Pickett helps Cutters beat Spikes

STATE COLLEGE – Prior to the start of the Williamsport Crosscutters’ series in West Virginia on Sunday, Greg Pickett had a conversation with Pat Borders about changing his approach at the plate. Borders essentially wanted the first baseman to quit thinking about mechanics and think about hitting the baseball in a certain spot.

That night, Pickett hit a home run.

That momentum has carried into the final games of the season for Pickett, and in the Cutters’ 5-2 win over State College on Wednesday night, the former eighth-round pick recorded three hits and drove in two runs. His swings looked more confident and since that conversation he’s put the barrel of his bat on the ball more times than not.

“I guess better late than never,” Pickett said after Williamsport’s penultimate game of the season at Medlar Field at Lubrano Park. “It’s been a lot easier to lay off bad pitches and my swing feels a lot faster than it has all season.”

Pickett started the season on fire, hitting .368 over his first 19 games as he utilized the entire field. He still had some swing-and-miss tendencies which followed him all summer, but until the last four games, he hasn’t matched that hot start.

But since his talk with Borders, he’s 6 for 16 and has walked four times against just one strikeout. In Wednesday’s win, Pickett was 3 for 3, drove in the Cutters’ first two runs with two-out singles, and walked in his fourth plate appearance.

“The last few games I’ve been feeling great,” Pickett said. “That’s the way I should have been thinking in a game all the time. But sometimes it’s not that easy. You get in your own head. It’s a different way to think about things. It was good to see the results right away.”

“I just told him a couple things I did that helped me not worry about too much with mechanics and getting yourself bogged down with thinking too much,” Borders said. “You don’t have time to think. It’s a reaction game. So set your mind a certain way and approach that at-bat. It clicked for him.”

Pickett smoked the first pitch he saw in the first inning back through the middle with 105 mph exit velocity for a single which scored Josh Stephen (2 for 5, two runs) from second. In the third inning, he flipped a duck snort flare down the right-field line which scored Stephen again from second base to give the Cutters a 2-0 lead.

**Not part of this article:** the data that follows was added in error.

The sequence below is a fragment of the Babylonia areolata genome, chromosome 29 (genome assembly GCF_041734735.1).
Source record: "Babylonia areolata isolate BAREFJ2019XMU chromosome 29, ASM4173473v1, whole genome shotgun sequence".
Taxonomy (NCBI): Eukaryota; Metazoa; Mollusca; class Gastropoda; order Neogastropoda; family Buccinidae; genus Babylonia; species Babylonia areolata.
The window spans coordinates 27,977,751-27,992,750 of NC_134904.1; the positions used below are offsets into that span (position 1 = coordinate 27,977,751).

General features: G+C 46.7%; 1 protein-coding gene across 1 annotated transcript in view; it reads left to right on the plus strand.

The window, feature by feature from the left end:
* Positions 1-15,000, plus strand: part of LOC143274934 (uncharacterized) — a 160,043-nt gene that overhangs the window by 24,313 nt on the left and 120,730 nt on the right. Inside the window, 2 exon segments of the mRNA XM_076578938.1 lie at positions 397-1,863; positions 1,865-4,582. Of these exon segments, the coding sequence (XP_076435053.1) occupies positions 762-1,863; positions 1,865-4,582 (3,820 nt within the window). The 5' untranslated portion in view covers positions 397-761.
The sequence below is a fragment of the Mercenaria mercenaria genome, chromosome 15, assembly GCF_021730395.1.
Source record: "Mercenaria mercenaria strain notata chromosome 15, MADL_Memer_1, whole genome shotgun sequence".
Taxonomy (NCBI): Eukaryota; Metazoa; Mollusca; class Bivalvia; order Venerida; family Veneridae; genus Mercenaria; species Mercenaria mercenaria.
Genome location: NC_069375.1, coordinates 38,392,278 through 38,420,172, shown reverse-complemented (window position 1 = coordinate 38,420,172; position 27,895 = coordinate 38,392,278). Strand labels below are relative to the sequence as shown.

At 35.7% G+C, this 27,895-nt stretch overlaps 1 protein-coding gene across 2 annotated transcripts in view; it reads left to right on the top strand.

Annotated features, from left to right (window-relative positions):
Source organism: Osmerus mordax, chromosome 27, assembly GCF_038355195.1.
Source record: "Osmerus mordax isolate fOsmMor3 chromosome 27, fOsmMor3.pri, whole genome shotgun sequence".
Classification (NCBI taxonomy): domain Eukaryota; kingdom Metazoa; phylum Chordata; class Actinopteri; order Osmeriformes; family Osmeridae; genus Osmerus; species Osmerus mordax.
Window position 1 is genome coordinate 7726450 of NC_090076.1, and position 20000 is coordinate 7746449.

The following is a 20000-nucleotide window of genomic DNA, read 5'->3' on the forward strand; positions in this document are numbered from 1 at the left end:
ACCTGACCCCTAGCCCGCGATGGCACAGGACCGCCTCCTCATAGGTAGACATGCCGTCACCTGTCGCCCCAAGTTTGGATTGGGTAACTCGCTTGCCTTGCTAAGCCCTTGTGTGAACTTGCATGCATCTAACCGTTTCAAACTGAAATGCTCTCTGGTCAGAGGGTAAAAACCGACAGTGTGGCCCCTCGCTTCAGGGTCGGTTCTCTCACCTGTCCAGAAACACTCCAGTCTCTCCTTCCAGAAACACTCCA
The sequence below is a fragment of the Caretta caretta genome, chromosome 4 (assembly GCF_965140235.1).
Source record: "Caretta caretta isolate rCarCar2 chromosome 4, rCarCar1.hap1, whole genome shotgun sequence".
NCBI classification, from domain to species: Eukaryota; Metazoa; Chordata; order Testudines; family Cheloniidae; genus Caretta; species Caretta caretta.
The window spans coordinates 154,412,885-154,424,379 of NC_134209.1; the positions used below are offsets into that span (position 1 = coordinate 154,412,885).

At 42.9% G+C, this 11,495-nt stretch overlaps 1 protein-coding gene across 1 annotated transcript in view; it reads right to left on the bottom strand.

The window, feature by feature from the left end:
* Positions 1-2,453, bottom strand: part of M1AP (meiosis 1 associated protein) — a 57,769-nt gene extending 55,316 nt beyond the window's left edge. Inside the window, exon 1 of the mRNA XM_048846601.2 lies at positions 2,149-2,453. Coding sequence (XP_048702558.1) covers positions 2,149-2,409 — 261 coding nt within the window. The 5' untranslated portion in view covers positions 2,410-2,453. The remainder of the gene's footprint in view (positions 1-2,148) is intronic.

After State College tied the game with a two-run, two-out rally in the fourth, Williamsport went ahead for good in the seventh on a throwing error by the Spikes’ Alex Fagalde. With runners at first and second and nobody out, Nick Maton put down a sacrifice bunt. Fagalde tried to get the lead runner at third, but threw the ball into left field.

Rodolfo Duran (2 for 4) and Jesus Azuaje (2 for 4) both scored on the play.

“You just got to keep swinging and good things like that will happen,” Pickett said.

The Cutters added a third run on a Yahir Gurrola RBI single, and that three-run rally was more than enough to hand Kyle Young his team-leading seventh win of the season. It’s the second-most wins for the Cutters since 2011, behind only Mitch Gueller’s team-record 10 wins in 2015.

The 7-foot tall left-hander dazzled in his final start. He painted corners, used a steady stream of breaking balls, and worked out of most every jam he found himself in over six innings. Young threw 60 of his 84 pitches (71.4 percent) for strikes. He threw first-pitch strikes to 15 of the 26 batters he faced and struck out six batters.

“When he gains some strength and maturity physically — because he’s only 19-years-old — he’s already a refined pitcher,” Borders said. “If he gets just a little more velocity, my goodness he’ll be good.”

Young was easily the Cutters’ most consistent starting pitcher throughout the season. Last night was the 11th time in 13 starts this season in which Young has allowed two earned runs or fewer in a game. His 2.77 ERA is the second-best among starting pitchers for the Cutters this year, trailing only Luis Carrasco, who made just six starts for Williamsport before being promoted to Lakewood.

His 1.12 WHIP is fourth-best on the team and his 72 strikeouts are second-best behind only Julian Garcia. And his 15 walks were the fewest by a Cutters’ starting pitcher who made at least eight starts.

“He’s very mature as a kid, too. He’s got like an older person’s mind in his body. He handles himself really well,” Borders said. “He’s still a kid. But the way he handles things, he’s very impressive. They got a steal of a draft pick in him. I don’t know what they gave him, but whatever they did, that was a good pick for us. I don’t know how much money they gave him, but it doesn’t matter. It was worth it.”

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